Federal racketeering charges were announced Friday against four members of “a particularly violent” gang faction tied to nearly a dozen murders in Englewood.
At least 18 members of the Goonie Boss faction of the Gangster Disciples terrorized the South Side neighborhood, according to a federal indictment. Authorities said about half of them, including the gang’s leader, were responsible for the murders of 11 people between 2014 and 2016.
The gang faction was brazen to the point that they bragged about their crimes on Facebook Live, authorities said.
Romeo Blackman — also known as “O” and “O-Dog” — and eight of his associates of the Goonie Boss faction of the Gangster Disciples are linked to the 11 murders and a host of nonfatal shootings.
Blackman alone is accused of seven of those killings and five more attempted murders, U.S. Attorney John Lausch said.
“That’s staggering, and it’s unacceptable,” Lausch said at a press conference announcing the charges Friday afternoon at the CPD’s Englewood District station.
Blackman, 22, Terrance Smith, 22, and Jolicious Turman, 27, and 21-year-old Nathaniel McElroy are also accused of stealing weapons and keeping witnesses from cooperating with law enforcement — often with threats or violence.
All four men are in federal custody. A fifth — Christian Sivels — was ordered held without bail for his ties to one of the murders at the Leighton Criminal Courthouse on Thursday.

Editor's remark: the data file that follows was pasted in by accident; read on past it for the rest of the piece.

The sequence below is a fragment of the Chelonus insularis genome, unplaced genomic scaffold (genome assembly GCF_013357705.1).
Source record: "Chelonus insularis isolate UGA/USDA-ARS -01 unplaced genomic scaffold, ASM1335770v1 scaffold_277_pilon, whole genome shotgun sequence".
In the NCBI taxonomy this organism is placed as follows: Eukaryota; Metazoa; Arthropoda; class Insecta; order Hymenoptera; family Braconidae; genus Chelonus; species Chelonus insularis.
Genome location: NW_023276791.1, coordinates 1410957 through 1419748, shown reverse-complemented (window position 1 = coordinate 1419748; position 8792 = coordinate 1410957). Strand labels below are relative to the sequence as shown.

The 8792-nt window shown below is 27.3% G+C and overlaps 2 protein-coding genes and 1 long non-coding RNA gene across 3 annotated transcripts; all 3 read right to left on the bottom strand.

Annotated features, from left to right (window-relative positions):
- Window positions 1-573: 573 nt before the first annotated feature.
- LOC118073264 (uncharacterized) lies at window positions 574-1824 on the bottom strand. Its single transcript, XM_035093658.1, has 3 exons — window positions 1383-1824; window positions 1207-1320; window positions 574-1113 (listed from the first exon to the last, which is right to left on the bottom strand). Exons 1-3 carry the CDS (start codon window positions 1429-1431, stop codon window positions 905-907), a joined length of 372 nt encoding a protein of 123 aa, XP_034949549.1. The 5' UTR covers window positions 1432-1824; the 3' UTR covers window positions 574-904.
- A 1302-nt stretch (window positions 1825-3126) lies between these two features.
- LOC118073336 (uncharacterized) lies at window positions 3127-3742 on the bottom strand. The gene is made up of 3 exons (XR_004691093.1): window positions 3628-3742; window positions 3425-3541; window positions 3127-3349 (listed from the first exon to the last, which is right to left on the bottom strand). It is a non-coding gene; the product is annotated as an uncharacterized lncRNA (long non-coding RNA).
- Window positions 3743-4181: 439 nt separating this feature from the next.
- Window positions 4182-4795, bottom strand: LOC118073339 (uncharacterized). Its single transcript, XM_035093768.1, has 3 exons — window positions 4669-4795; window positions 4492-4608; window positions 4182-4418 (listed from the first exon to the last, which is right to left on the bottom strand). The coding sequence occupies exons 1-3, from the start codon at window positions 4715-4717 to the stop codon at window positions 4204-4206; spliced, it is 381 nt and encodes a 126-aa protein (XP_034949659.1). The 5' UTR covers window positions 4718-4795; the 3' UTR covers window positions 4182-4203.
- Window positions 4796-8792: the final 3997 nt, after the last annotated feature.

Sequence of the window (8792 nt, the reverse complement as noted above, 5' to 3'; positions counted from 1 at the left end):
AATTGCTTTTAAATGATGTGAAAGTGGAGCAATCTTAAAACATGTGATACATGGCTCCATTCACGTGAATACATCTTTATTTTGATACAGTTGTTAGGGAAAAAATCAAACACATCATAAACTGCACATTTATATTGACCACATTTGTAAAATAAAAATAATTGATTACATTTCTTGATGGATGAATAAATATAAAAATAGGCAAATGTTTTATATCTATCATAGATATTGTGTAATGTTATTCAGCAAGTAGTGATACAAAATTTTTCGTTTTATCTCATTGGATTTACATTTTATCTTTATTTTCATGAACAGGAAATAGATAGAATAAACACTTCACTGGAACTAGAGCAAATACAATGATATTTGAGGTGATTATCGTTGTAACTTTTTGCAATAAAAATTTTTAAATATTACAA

In May 2017, Blackman and two others were federally charged with conspiring to steal guns from a gun shop in Streator. Prosecutors say the three used a stolen Jeep to ram into the shop and steal 18 handguns, a rifle and a shotgun.
Nine other reputed Goonie Boss members are already facing federal weapons charges.
Tawana Bennett, the cousin of murder victim Kenneth Whittaker, 34, also attended Friday’s press conference and wore a button with Whittaker’s photo and nickname — “Loso” — on her jacket.
She said the family was “floored” when they got news that Turman, Whittaker’s alleged killer, was taken into custody.
She added that, after Whittaker was killed on July 1, 2016, members of Goonie Boss bragged about the murder on social media.
“It’s been two years since they killed him [as he was] coming home from work, so we’re just happy,” she said. “We just wanted justice and we’re finally at peace [because] we know that his killer is being locked up.”
Bennett — who moved out of Chicago after her cousin’s murder — added that Whittaker’s two sons and daughter “are still having problems” since their father’s death, but “our family is just happy to say that justice has been served. That’s all we can do, is continue to pray for our family.”
The federal indictment also outlines the attempted murder and racketeering charges:
• Members of Goonie Boss are accused of killing Gerald Bumper, 19, on June 30, 2016.
• Turman is accused of killing Ramal Hicks, 34, on June 20, 2016, outside a store in the 1500 block of West 69th Street.
In August 2017, Cook County prosecutors charged Lamarr Isaac in Hicks’ killing. He remains held in the county jail on $1 million bail.